TP: I think it’s an important question, because it is important in the very, very otherwise dark time to try to identify where potential hope may exist. I find hope in the fact that I know that it’s not just Muslim or Arab Americans that are objecting to this. If you’re a young person today, you’re not seeing the same state that Biden saw when he was young, when he thought he perceived Israel to be the underdog, etc. You are seeing a country that is massacring, and based on the videos of their own soldiers, seems to take great joy in the massacres that are taking place.

And that’s going to have a profound and longstanding impact on the manner in which the United States will be approaching Israel on these issues, and the extent to which it will be willing to pay such a high cost to protect and provide Israel with political and diplomatic immunity. And it’s not clear to me that this generation will be able to turn the ship, so to say, in time, given the pace that Biden has now undermined the US’s goal.

JJ: I think that many folks are not used to not thinking of the United States as the shining city on a hill, and that we are coming for a reckoning in which we need to understand the US’s place as a country in the world. And we’ll be looking for journalists to help us situate that and do that. And I know I already said finally, but finally finally, what would you look for from news media in the present moment?

TP: Oh, where to begin on that? It’s been an absolute disgrace how this has been covered in most places. Let me just give you one example, on a detail that is nevertheless crucial: the way the activity of the Houthis was being reported. As you know, they’ve been attacking ships in the Red Sea, which has cost the Israelis quite a lot; it’s a tactic that they have been using that, in and of itself, actually is oftentimes violating international law.

But most of the reporting in the beginning did not even mention that the demand that the Houthis had was a ceasefire. So it was left unstated what they were doing this for, leaving readers with the impression that they’re just doing it because they’re crazy. And also leaving them the impression—in fact, sometimes in the news media, it was stated as such—that Biden felt that his hands were tied, and as a result he needed to take military action.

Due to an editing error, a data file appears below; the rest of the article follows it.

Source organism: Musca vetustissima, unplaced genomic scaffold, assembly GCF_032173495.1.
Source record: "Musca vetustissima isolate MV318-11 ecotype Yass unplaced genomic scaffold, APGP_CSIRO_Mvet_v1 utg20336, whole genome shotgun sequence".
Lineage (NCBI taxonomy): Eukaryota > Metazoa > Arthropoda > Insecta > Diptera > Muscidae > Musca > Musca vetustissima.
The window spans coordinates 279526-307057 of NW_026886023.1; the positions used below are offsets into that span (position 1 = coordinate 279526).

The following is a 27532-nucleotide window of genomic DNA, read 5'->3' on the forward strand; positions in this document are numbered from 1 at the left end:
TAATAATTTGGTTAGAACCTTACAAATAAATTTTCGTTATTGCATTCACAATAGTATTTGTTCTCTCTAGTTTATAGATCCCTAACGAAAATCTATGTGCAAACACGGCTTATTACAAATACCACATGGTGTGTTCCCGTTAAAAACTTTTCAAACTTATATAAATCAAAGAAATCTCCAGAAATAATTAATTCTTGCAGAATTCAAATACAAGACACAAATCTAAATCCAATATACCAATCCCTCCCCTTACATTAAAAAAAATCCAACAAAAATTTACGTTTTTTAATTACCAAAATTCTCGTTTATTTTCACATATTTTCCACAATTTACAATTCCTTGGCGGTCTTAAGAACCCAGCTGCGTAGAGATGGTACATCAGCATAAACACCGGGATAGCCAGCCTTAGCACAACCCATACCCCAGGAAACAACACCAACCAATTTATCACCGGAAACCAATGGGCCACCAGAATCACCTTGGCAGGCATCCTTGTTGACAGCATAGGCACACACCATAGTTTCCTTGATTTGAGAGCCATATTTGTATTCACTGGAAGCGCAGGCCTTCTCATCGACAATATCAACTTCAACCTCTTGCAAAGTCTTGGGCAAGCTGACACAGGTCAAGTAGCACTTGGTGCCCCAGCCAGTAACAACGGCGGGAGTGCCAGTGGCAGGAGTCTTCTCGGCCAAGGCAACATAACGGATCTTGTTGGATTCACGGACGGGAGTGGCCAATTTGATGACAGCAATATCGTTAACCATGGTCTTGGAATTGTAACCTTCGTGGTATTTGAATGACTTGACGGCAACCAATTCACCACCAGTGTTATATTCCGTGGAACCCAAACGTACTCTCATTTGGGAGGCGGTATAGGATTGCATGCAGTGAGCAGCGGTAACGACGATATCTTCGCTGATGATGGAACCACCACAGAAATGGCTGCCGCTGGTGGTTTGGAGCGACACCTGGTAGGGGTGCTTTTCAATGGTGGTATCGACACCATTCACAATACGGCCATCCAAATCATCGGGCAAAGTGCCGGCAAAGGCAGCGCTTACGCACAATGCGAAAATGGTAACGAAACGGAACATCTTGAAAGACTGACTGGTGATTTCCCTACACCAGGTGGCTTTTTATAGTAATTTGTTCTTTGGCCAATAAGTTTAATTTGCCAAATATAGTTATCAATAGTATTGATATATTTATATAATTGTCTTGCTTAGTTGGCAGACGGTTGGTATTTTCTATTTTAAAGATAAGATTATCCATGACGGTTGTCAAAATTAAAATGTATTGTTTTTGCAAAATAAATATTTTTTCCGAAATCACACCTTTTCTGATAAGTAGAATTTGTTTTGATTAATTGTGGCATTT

No mention that they actually had a demand. That demand was a ceasefire. It’s not that the newspapers need to endorse that demand, but they need to inform the public that that is why they’re doing it, which then can have an impact on how the public itself makes up its mind as to whether it’s worth going to war over this issue, as to, actually, is there a potential other way.

Particularly mindful, in fact, of another piece of information that took the media a very long time to report, which is that during the six days in which there was a ceasefire in November of last year, there were no attacks by Iraqi militias against the United States, and there was only one attack by a Houthi, by my count. So there was a dramatic reduction of attacks during the ceasefire. So that we know that there are strong data points suggesting that a ceasefire would also lead to a cessation of the Houthi attacks, of the Iraqi militia attacks. How can they deprive the American public from such crucial information at a moment when the United States government is weighing whether to take military action?

JJ: We’ve been speaking with Trita Parsi of the Quincy Institute for Responsible Statecraft. You can find their work online at ResponsibleStatecraft.org. Trita Parsi, thank you so much for joining us this week on CounterSpin.

TP: My pleasure. Thank you so much.